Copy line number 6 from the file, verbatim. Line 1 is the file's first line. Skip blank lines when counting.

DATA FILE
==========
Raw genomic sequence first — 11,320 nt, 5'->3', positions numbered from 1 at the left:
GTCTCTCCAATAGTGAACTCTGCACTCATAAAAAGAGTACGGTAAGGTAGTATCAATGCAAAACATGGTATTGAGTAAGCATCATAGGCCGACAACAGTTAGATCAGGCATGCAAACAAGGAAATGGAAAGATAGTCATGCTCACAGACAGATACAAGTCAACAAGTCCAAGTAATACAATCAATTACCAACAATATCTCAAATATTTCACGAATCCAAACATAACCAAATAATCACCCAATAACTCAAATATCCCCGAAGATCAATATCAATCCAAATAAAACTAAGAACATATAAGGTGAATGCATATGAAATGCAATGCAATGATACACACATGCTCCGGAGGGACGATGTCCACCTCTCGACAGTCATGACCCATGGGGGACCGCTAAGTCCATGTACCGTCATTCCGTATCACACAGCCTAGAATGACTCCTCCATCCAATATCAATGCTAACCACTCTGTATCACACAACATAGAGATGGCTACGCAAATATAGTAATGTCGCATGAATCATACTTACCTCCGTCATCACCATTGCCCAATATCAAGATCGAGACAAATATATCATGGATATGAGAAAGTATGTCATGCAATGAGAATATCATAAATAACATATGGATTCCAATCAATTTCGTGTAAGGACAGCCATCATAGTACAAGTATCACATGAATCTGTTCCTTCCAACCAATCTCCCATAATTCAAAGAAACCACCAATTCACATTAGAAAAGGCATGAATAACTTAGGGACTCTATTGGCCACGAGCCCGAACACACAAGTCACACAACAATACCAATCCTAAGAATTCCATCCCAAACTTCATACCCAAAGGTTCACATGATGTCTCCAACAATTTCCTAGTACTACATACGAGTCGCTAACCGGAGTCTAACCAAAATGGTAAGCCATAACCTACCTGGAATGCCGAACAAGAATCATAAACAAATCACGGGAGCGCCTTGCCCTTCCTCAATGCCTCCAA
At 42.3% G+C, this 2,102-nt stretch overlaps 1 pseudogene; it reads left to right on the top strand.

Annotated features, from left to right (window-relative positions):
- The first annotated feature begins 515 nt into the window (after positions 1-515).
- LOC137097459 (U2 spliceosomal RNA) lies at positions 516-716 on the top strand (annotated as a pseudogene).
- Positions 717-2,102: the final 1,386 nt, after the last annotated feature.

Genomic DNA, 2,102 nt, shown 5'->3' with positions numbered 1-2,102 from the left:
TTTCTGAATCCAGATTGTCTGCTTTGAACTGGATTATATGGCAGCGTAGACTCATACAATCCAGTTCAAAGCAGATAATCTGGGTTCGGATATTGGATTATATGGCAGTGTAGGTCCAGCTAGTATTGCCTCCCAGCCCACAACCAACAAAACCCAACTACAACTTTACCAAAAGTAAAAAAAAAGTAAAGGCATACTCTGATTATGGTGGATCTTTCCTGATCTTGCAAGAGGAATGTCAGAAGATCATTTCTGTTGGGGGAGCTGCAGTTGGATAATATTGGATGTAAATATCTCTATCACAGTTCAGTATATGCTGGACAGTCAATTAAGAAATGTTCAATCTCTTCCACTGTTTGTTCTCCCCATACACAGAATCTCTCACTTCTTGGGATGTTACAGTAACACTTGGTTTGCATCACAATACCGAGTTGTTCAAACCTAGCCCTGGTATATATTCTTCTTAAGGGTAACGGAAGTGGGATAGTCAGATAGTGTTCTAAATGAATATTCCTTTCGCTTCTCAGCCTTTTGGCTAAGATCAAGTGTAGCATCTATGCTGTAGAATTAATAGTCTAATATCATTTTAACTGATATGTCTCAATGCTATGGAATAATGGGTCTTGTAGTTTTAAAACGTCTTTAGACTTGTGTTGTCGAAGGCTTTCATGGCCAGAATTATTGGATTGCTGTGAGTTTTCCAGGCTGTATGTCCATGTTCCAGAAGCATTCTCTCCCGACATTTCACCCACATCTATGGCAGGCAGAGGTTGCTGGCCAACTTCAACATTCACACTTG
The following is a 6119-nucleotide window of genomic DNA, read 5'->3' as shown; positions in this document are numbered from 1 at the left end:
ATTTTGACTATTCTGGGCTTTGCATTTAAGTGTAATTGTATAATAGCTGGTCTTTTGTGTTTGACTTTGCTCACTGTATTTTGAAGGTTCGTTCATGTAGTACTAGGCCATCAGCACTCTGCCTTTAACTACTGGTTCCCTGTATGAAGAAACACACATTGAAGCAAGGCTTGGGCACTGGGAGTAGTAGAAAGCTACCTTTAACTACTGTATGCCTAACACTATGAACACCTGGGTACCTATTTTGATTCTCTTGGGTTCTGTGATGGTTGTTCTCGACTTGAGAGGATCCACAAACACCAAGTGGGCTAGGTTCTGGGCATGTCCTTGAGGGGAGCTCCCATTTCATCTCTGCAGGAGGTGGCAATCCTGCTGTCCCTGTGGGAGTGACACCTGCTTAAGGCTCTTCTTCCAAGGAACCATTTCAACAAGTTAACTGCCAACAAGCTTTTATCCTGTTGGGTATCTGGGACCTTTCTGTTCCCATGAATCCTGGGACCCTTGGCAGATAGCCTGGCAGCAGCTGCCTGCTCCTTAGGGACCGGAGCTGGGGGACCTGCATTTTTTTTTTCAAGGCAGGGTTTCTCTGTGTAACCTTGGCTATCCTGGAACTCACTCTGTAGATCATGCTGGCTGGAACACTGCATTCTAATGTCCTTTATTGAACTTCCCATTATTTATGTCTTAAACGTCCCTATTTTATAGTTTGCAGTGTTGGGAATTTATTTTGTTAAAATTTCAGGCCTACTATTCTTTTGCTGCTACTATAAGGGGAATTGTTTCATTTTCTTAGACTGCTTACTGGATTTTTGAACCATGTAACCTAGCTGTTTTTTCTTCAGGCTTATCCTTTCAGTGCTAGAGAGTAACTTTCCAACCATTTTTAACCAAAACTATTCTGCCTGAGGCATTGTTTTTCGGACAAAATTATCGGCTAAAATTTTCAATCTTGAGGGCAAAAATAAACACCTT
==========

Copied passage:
- LOC137097459 (U2 spliceosomal RNA) lies at positions 516-716 on the top strand (annotated as a pseudogene).